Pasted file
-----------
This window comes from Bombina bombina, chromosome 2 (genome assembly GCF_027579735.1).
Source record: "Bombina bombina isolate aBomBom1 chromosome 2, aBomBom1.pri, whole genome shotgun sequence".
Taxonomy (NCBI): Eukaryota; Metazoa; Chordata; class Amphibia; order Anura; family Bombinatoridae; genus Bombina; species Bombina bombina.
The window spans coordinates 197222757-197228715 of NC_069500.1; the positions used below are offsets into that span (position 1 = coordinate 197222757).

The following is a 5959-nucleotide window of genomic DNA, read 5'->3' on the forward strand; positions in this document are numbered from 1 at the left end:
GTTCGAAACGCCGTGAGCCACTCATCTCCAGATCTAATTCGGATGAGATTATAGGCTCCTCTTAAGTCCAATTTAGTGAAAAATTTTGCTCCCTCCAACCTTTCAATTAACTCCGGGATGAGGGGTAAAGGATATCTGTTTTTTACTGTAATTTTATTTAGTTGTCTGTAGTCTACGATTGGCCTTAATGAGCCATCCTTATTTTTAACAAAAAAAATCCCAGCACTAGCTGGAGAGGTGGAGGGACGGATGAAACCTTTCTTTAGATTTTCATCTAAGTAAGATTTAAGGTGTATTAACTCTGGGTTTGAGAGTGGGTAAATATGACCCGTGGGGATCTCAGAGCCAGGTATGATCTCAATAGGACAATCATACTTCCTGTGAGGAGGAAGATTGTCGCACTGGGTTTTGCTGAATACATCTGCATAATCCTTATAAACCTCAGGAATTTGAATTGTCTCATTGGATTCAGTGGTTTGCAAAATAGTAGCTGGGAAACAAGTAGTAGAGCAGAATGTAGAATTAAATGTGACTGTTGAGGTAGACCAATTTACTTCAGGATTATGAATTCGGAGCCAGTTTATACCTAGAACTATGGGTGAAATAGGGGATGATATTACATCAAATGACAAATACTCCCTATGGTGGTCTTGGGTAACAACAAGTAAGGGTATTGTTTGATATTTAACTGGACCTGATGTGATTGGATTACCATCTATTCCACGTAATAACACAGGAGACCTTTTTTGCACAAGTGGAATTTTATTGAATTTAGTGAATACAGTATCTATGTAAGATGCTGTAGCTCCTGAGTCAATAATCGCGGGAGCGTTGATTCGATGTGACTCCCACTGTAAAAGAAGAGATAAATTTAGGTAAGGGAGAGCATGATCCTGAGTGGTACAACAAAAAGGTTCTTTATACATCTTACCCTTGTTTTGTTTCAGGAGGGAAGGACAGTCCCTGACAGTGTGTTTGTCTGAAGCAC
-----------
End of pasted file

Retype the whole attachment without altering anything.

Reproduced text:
This window comes from Bombina bombina, chromosome 2 (genome assembly GCF_027579735.1).
Source record: "Bombina bombina isolate aBomBom1 chromosome 2, aBomBom1.pri, whole genome shotgun sequence".
Taxonomy (NCBI): Eukaryota; Metazoa; Chordata; class Amphibia; order Anura; family Bombinatoridae; genus Bombina; species Bombina bombina.
The window spans coordinates 197222757-197228715 of NC_069500.1; the positions used below are offsets into that span (position 1 = coordinate 197222757).

The following is a 5959-nucleotide window of genomic DNA, read 5'->3' on the forward strand; positions in this document are numbered from 1 at the left end:
GTTCGAAACGCCGTGAGCCACTCATCTCCAGATCTAATTCGGATGAGATTATAGGCTCCTCTTAAGTCCAATTTAGTGAAAAATTTTGCTCCCTCCAACCTTTCAATTAACTCCGGGATGAGGGGTAAAGGATATCTGTTTTTTACTGTAATTTTATTTAGTTGTCTGTAGTCTACGATTGGCCTTAATGAGCCATCCTTATTTTTAACAAAAAAAATCCCAGCACTAGCTGGAGAGGTGGAGGGACGGATGAAACCTTTCTTTAGATTTTCATCTAAGTAAGATTTAAGGTGTATTAACTCTGGGTTTGAGAGTGGGTAAATATGACCCGTGGGGATCTCAGAGCCAGGTATGATCTCAATAGGACAATCATACTTCCTGTGAGGAGGAAGATTGTCGCACTGGGTTTTGCTGAATACATCTGCATAATCCTTATAAACCTCAGGAATTTGAATTGTCTCATTGGATTCAGTGGTTTGCAAAATAGTAGCTGGGAAACAAGTAGTAGAGCAGAATGTAGAATTAAATGTGACTGTTGAGGTAGACCAATTTACTTCAGGATTATGAATTCGGAGCCAGTTTATACCTAGAACTATGGGTGAAATAGGGGATGATATTACATCAAATGACAAATACTCCCTATGGTGGTCTTGGGTAACAACAAGTAAGGGTATTGTTTGATATTTAACTGGACCTGATGTGATTGGATTACCATCTATTCCACGTAATAACACAGGAGACCTTTTTTGCACAAGTGGAATTTTATTGAATTTAGTGAATACAGTATCTATGTAAGATGCTGTAGCTCCTGAGTCAATAATCGCGGGAGCGTTGATTCGATGTGACTCCCACTGTAAAAGAAGAGATAAATTTAGGTAAGGGAGAGCATGATCCTGAGTGGTACAACAAAAAGGTTCTTTATACATCTTACCCTTGTTTTGTTTCAGGAGGGAAGGACAGTCCCTGACAGTGTGTTTGTCTGAAGCAC